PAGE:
Over seven million Americans are considered vegetarian, consumers of only vegetables, fruit, nuts, grains, and legumes. For the most part, plant-based diets exclude any part of any animal and products derived from animal carcasses (such as lard, tallow, gelatin, and cochineal). People choose a plant-based diet for many reasons and may move among different kinds of vegetarian philosophies over the course of their lifetime.
The other branches of mainly plant-based or vegetarian diets are:
Lacto-vegetarian – Lacto vegetarians do not eat meat or eggs but do consume dairy products. Most vegetarians in India are lacto-vegetarian. Ovo-lacto or lacto-ovo vegetarians do not eat meat, but do consume dairy products and eggs. This is currently the most common variation in vegetarian diets in the Western world.
Ovo-vegetarian – Ovo-vegetarians do not eat meat or dairy products, but do eat eggs.
Pesco/pollo vegetarian (semi-vegetarian) – People considered semi-vegetarian will not eat "red meat" (mammal meat such as beef, lamb, pork, etc.), but will consume poultry and seafood. People who are transitioning from a traditional American diet to vegetable-based diets may also be considered semi-vegetarians.
Vegan – Those who avoid eating ALL animal products, including eggs, milk, cheese, and sometimes honey, are known specifically as vegans. In many cases, vegans also avoid using any items made from an animal, including leather and some cosmetics that contain animal-sourced ingredients.
Flexitarian (occasional vegetarianism) – People who are considered flexitarians follow a diet that is mostly vegetarian but occasionally consumes meat. For instance, some flexitarians may regard the suffering of animals in factory farm conditions unacceptable, and based on this view, avoid consuming meat or meat-based foods from such sources but will eat meat or meat products from animals raised in humane conditions including free-range and pasture-fed.
Why this matters:
Animal products provide the human body with some essential nutrients that are more difficult, but not impossible, to attain from a purely plant-based diet. Therefore, it is important for vegetarians, especially vegans, to consume a well-rounded plant diet and monitor their iron, B vitamin, and other nutrient levels.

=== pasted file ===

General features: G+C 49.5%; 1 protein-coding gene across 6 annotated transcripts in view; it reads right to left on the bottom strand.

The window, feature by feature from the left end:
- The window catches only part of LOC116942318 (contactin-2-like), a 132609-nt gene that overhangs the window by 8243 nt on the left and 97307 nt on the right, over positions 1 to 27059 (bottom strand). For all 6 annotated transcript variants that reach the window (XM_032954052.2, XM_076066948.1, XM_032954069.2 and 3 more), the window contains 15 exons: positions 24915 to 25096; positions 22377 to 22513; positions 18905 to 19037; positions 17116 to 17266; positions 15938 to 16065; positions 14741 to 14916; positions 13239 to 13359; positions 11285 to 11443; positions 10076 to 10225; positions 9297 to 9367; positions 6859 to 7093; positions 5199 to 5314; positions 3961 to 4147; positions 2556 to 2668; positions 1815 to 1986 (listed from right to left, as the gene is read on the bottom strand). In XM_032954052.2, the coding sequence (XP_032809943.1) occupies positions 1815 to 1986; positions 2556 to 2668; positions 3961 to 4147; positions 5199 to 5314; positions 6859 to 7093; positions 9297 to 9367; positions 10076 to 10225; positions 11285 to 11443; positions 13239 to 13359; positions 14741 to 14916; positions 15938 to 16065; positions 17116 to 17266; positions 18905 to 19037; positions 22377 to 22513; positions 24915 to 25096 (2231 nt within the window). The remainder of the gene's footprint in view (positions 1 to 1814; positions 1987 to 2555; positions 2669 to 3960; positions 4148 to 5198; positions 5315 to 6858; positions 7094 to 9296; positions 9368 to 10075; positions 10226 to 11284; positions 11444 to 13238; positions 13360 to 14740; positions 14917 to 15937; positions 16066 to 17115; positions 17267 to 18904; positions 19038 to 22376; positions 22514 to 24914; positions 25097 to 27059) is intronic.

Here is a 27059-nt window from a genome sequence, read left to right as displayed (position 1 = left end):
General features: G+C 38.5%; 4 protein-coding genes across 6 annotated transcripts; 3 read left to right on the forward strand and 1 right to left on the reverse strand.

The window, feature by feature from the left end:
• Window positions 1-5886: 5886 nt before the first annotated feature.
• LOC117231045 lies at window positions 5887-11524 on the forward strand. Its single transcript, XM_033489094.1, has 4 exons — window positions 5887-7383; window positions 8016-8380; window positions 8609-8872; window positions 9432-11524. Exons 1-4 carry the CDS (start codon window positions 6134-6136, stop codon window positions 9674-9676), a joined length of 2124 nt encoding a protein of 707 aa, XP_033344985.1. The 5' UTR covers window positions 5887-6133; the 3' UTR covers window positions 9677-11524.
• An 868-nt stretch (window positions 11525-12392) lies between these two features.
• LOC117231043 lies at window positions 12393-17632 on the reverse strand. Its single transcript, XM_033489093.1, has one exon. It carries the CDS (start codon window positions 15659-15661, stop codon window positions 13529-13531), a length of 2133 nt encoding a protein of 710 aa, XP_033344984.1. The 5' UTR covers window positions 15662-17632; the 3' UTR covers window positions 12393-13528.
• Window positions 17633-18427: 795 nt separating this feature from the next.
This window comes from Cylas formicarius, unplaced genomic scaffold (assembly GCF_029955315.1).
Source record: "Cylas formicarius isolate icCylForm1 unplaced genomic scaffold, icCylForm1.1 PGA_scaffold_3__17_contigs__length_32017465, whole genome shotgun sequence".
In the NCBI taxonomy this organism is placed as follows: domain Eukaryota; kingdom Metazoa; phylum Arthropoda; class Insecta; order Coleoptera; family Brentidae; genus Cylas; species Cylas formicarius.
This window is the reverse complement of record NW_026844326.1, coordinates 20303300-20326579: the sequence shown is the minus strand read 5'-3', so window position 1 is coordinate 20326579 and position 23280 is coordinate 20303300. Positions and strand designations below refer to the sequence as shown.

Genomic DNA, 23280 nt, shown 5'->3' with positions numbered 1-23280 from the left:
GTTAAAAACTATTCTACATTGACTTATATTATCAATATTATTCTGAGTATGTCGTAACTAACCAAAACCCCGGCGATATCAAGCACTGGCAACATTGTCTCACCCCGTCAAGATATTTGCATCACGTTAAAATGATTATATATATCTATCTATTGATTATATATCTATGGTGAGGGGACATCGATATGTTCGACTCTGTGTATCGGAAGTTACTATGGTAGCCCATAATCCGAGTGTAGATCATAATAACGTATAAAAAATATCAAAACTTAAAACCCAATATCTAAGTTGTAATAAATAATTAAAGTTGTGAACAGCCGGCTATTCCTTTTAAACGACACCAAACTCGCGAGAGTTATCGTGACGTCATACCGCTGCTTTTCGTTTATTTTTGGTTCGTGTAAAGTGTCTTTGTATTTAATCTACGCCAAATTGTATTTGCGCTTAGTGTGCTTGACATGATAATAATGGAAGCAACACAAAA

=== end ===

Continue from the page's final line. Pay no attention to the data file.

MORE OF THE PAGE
Any diet choice can be healthy or unhealthy depending on individual food choices. The American Dietetic Association states that a well-planned vegetarian diet, including total vegetarian or vegan diets, are healthful, nutritionally adequate, and may provide health benefits in the prevention and treatment of certain diseases. Evidence shows that a vegetarian diet is associated with a lower risk of death from ischemic heart disease, lower low-density lipoprotein cholesterol levels, lower blood pressure and lower rates of hypertension and Type 2 Diabetes than diets which include meat. Vegetarians also tend to have a lower body mass index and lower overall cancer rates.
However, vegetarian diets, particularly vegan diets, may require more attention to some nutrients in order to maintain an adequate intake. Dietary recommendations vary with the type of vegetarian diet. For children and adolescents, these diets require special planning since it may be difficult to obtain all the nutrients required for growth and development. Nutrients that may be lacking in a vegetarian's diet are protein, vitamin B12, vitamin D, riboflavin, calcium, zinc, and iron.
- Protein – Adequate protein intake is a topic of controversy for vegetarians and vegans. Diet for a Small Planet, written in 1970 by Frances Moore Lappe is one of the first books to spark an interest in vegetarian diets in this country. It supported the theory that combining plant-sourced amino acids required for proteins would deliver the same quality protein as animal sources, and cited diets around the world that use combinations of staples such as corn tortillas and beans, lentils and rice, and peanuts and millet to achieve complete protein.
- Iron – Plant sources of iron include leafy greens, beans, sea vegetables, and cooking foods in an iron skillet.
- Vitamin B12 – Plant sources are sea vegetables, nutritional yeast grown with vitamin B12, and products fortified with B12 such as soy milk and veggie burgers.
- Calcium – Plant sources include leafy greens, broccoli, tofu (made with calcium sulfate), cooked dry beans, almonds, and sesame seeds.